Voters here went to the polis yesterday to decide the fate of Mayor Dennis J. Kucinich, who is fighting off a recall attempt.
The citywide turnout was moderate, despite sunny weather. However, there was a heavy turnout in several key white words generally regarded as Kucinich strongholds.
Balloting in black wards, where recall forces were hoping for solid support, was especially light.
Kucinich, who at 31 is one of the nation's youngest big-city mayors, was elected nine months ago on a "power to the people," anti-establishment theme. He is a new bred of politician a onetime student activist who, working within the system, rose to power in city government. The recall attempt comes at a time when Cleveland's credit rating has slumped to an all-time low and polls show deep voter concern about worsening city services.
Yesterday's voting was Ohio's first Sunday election, arranged by the largely anti-Kucinich City Council in an effort to lower the turnout in wards sympathetic to the mayor.
Before the election, Virgil E. Brown, director of the Cuyahoga County Board of Elections, had predicted that only 40 percent of the city's 280,965 voters would cast ballots. Recent polls showed the mayor defeating the recall attempt. But a light turnout was seen as posing a threat to Kucinich, as persons favoring his ouster were not more inclined to vote than those supporting him.
However, the surprisingly large turnout in Kucinich's strongholds indicates that the mayor was successful in rallying his supporters. He had expressed fears, that his constituents might have been lulled into complacency by the polls.
So far, no big-city mayor has been ousted by recall in the past quarter century, according to the U.S. Conference of Mayors. Three other big-city mayors have escaped recall this decade: Wesley Uhlman of Seattle in 1975, and Frank Logue of New Haven, Conn., in 1976. A 1975 recall attempt against Philadelphia Mayor Frank Rizzo never made it to the ballot.
Kucinich began the day yesterday with mass at the downtown ST. John's Cathedral honoring the late Pope Paul VI. He then toured churches and picnics, urging everyone to vote.
The recall campaign was sparked by Kucinich's March 24 firing of police chief Richard D. Hongisto, who now heads New York State's prison system. The campaign, however, soon escalated into a virtual political civil war as it reopened some old wounds in this troubled, politically charged city.
The predominantly black East Side was pitted against the overwhelmingly white West Side as Kucinich, before white audiences, charged that City Council President George L. Forbes was helping engineer the recall so he could become mayor, Forbes is the city's first black council president.
On the East Side, Kucinich, never very popular with black voters, them with repeated attacks on the city's police, who have never been held in high esteem by the blacks.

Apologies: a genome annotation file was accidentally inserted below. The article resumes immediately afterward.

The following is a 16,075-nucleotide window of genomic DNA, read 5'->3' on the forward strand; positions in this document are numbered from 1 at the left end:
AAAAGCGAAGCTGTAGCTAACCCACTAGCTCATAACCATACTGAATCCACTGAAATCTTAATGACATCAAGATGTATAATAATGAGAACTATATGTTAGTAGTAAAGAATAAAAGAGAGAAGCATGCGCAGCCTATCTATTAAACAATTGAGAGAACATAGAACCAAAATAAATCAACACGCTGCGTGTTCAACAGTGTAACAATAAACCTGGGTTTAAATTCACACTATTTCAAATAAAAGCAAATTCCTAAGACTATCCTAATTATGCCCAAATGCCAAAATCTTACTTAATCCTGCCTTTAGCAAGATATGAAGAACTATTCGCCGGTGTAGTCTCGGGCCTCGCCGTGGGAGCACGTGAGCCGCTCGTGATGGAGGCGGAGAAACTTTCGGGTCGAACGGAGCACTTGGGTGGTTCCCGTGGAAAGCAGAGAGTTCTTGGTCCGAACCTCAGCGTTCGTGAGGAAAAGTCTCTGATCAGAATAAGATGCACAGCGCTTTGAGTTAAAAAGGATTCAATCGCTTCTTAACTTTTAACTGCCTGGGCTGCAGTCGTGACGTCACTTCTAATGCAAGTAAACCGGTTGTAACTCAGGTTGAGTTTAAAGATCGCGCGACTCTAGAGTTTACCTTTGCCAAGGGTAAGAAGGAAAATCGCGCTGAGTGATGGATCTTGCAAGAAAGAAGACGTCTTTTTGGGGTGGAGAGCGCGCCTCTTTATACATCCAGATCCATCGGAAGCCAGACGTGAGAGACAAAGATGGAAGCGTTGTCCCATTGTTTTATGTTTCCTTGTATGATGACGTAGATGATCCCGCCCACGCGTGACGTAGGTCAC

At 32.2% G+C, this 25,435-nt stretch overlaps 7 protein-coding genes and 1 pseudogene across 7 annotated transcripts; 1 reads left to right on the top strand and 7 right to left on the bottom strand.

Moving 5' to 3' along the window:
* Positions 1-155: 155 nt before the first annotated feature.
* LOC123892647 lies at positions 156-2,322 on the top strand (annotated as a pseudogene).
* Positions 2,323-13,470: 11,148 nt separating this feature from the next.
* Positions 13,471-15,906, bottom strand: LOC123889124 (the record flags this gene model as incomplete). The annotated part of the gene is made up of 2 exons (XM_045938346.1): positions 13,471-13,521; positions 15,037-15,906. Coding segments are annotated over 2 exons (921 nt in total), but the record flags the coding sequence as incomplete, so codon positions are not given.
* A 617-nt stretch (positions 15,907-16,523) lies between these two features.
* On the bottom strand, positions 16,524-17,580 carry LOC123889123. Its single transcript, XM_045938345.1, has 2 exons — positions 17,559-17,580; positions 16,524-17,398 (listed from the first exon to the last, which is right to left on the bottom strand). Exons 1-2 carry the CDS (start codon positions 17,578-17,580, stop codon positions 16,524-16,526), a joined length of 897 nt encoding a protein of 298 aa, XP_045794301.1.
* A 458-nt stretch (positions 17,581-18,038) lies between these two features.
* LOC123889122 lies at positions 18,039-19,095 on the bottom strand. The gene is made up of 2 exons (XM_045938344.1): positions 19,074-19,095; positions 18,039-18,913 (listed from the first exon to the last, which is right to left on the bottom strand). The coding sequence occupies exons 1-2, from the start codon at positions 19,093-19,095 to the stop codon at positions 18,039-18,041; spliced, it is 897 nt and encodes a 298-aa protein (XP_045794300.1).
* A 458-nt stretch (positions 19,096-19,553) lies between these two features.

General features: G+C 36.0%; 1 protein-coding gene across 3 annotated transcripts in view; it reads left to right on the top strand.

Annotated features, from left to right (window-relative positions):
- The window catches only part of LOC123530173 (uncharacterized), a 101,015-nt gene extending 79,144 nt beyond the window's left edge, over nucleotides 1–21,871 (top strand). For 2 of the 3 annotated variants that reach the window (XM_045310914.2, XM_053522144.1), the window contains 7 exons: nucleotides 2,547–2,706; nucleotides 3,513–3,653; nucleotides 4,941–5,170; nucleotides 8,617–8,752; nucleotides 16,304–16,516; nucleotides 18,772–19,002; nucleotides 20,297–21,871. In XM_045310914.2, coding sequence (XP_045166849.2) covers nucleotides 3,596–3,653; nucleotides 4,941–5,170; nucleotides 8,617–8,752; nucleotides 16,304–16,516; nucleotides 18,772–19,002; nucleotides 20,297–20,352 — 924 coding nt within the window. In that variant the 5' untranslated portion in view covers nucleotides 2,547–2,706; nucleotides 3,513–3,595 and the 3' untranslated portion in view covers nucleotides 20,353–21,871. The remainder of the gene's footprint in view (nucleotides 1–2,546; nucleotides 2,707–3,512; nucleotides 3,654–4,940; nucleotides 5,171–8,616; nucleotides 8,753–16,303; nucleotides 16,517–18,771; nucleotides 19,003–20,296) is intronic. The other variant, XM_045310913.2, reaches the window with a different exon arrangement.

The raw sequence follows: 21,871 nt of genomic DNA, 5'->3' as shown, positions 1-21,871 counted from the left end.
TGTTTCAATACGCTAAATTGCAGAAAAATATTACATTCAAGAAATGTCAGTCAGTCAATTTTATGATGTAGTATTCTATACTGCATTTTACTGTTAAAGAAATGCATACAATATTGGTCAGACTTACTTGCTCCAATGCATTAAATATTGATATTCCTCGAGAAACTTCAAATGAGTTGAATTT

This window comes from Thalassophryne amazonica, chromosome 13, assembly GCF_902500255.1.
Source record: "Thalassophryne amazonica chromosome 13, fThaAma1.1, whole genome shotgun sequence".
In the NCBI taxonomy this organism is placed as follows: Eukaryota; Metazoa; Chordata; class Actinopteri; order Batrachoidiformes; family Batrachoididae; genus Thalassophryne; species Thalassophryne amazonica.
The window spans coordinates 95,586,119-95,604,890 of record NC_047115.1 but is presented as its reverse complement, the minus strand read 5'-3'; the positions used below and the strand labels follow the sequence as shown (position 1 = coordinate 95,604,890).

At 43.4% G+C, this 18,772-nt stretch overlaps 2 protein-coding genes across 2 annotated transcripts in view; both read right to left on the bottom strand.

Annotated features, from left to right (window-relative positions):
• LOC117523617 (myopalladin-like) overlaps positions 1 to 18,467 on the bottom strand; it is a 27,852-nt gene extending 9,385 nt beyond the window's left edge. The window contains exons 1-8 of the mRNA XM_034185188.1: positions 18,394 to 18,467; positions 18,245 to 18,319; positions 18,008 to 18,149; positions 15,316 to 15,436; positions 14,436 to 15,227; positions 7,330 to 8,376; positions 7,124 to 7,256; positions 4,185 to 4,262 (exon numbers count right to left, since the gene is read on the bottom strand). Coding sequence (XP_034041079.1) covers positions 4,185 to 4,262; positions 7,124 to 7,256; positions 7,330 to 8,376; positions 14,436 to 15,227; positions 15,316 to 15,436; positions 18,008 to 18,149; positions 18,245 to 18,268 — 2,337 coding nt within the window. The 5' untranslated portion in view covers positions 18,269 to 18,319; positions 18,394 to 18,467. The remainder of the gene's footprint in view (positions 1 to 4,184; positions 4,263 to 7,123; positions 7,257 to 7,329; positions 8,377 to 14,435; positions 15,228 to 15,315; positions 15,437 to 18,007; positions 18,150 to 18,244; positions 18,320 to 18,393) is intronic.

The recall issue also divided organized labor. The AFL-CIO supported Kucinich's recall because of a belief his opposition to tax writeoffs for new buildings and the expansion of a Lake Erie ore dock would cost union members jobs. The United Auto Workers a longtime Kucinich ally, supported the mayor's opposition to tax abatement. The mayor had also put UAW members into key patronage jobs in city hall.
The recall campaign also brought out traditional differences between workers and big business. Kucinich repeatedly accused corporate leaders here of siphoning of the city's meager resources to increase their profits at the expense of the city's poor neighborhoods.
Kucinich's strategy in the recall campaign was the same as it has always been in his 11-year career in Cleveland politics. The outspoken mayor, who has a master's degree in communications, expertly used the media to keep on the offensive.
He sought to divert public attention from the city's financialhwnd service problems with stinging attacks on his enemies.
He brought crowds in lower-middle-class, blue-collar neighborhood to their feet by telling them the recall started when he "stepped on some big toes downtown."
He said the corporate and political party bosses, backed up by the heavy firepower of both major daily newspapers which endorsed the recall, were out to get him.
The tune apparently played well.
A West Sider campaigning for Kucinich said of the mayor: "I know him personally and I can't stand him. But it will show the powers that be the little people are still running things."
City Council, suffering from an anti-government sentiment in the city, was another favorite Kucinich target. He accused the 33-member body, two-thirds of which endorsed the recall, of obstructing his programs.
He accused the council of stirring up labor problems by aggravating two wildcat strikes by police and one last week by city mechanics that halted basic city services for several days.
The recall committee, lacking Kucinich's acumen for political street-fighting, found it difficult to make Kucinich's brash style and the deteriorating city services major campaign issues.